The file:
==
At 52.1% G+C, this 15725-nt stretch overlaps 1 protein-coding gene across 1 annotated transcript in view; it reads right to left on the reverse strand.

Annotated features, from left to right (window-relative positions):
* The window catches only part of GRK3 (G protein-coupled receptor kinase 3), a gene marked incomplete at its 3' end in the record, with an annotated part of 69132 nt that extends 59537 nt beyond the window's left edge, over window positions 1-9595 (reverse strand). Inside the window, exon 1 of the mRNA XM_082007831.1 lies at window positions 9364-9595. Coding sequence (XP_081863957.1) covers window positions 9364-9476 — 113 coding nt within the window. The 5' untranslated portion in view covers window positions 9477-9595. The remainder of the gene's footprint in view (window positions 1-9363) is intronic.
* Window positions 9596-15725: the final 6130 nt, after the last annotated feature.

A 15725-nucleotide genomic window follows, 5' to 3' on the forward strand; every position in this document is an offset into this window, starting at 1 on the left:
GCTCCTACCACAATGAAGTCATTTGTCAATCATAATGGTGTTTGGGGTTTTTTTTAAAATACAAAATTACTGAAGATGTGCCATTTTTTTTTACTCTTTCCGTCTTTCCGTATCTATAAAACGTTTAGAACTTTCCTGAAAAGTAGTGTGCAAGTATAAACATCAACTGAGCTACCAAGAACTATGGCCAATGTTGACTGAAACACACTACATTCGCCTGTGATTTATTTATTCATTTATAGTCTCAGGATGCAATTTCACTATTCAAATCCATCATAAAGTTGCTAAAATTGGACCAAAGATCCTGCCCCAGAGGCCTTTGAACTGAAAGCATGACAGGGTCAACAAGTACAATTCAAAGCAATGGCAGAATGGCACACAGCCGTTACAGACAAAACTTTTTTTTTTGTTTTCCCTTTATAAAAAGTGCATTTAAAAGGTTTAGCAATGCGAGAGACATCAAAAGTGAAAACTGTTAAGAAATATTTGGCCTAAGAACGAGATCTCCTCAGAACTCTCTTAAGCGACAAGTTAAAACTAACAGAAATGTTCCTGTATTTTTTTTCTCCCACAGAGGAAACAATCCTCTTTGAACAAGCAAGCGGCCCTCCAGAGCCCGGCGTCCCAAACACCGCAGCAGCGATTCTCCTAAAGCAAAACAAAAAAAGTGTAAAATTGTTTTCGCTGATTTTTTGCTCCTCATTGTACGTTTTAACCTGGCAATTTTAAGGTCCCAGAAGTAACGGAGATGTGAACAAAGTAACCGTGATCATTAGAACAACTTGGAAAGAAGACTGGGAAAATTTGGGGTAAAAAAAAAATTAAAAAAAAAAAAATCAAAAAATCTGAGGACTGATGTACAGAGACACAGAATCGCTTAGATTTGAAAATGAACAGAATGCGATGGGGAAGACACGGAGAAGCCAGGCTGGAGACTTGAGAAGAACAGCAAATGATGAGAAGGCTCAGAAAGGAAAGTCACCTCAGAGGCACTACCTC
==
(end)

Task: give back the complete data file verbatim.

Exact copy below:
At 52.1% G+C, this 15725-nt stretch overlaps 1 protein-coding gene across 1 annotated transcript in view; it reads right to left on the reverse strand.

Annotated features, from left to right (window-relative positions):
* The window catches only part of GRK3 (G protein-coupled receptor kinase 3), a gene marked incomplete at its 3' end in the record, with an annotated part of 69132 nt that extends 59537 nt beyond the window's left edge, over window positions 1-9595 (reverse strand). Inside the window, exon 1 of the mRNA XM_082007831.1 lies at window positions 9364-9595. Coding sequence (XP_081863957.1) covers window positions 9364-9476 — 113 coding nt within the window. The 5' untranslated portion in view covers window positions 9477-9595. The remainder of the gene's footprint in view (window positions 1-9363) is intronic.
* Window positions 9596-15725: the final 6130 nt, after the last annotated feature.

A 15725-nucleotide genomic window follows, 5' to 3' on the forward strand; every position in this document is an offset into this window, starting at 1 on the left:
GCTCCTACCACAATGAAGTCATTTGTCAATCATAATGGTGTTTGGGGTTTTTTTTAAAATACAAAATTACTGAAGATGTGCCATTTTTTTTTACTCTTTCCGTCTTTCCGTATCTATAAAACGTTTAGAACTTTCCTGAAAAGTAGTGTGCAAGTATAAACATCAACTGAGCTACCAAGAACTATGGCCAATGTTGACTGAAACACACTACATTCGCCTGTGATTTATTTATTCATTTATAGTCTCAGGATGCAATTTCACTATTCAAATCCATCATAAAGTTGCTAAAATTGGACCAAAGATCCTGCCCCAGAGGCCTTTGAACTGAAAGCATGACAGGGTCAACAAGTACAATTCAAAGCAATGGCAGAATGGCACACAGCCGTTACAGACAAAACTTTTTTTTTTGTTTTCCCTTTATAAAAAGTGCATTTAAAAGGTTTAGCAATGCGAGAGACATCAAAAGTGAAAACTGTTAAGAAATATTTGGCCTAAGAACGAGATCTCCTCAGAACTCTCTTAAGCGACAAGTTAAAACTAACAGAAATGTTCCTGTATTTTTTTTCTCCCACAGAGGAAACAATCCTCTTTGAACAAGCAAGCGGCCCTCCAGAGCCCGGCGTCCCAAACACCGCAGCAGCGATTCTCCTAAAGCAAAACAAAAAAAGTGTAAAATTGTTTTCGCTGATTTTTTGCTCCTCATTGTACGTTTTAACCTGGCAATTTTAAGGTCCCAGAAGTAACGGAGATGTGAACAAAGTAACCGTGATCATTAGAACAACTTGGAAAGAAGACTGGGAAAATTTGGGGTAAAAAAAAAATTAAAAAAAAAAAAATCAAAAAATCTGAGGACTGATGTACAGAGACACAGAATCGCTTAGATTTGAAAATGAACAGAATGCGATGGGGAAGACACGGAGAAGCCAGGCTGGAGACTTGAGAAGAACAGCAAATGATGAGAAGGCTCAGAAAGGAAAGTCACCTCAGAGGCACTACCTC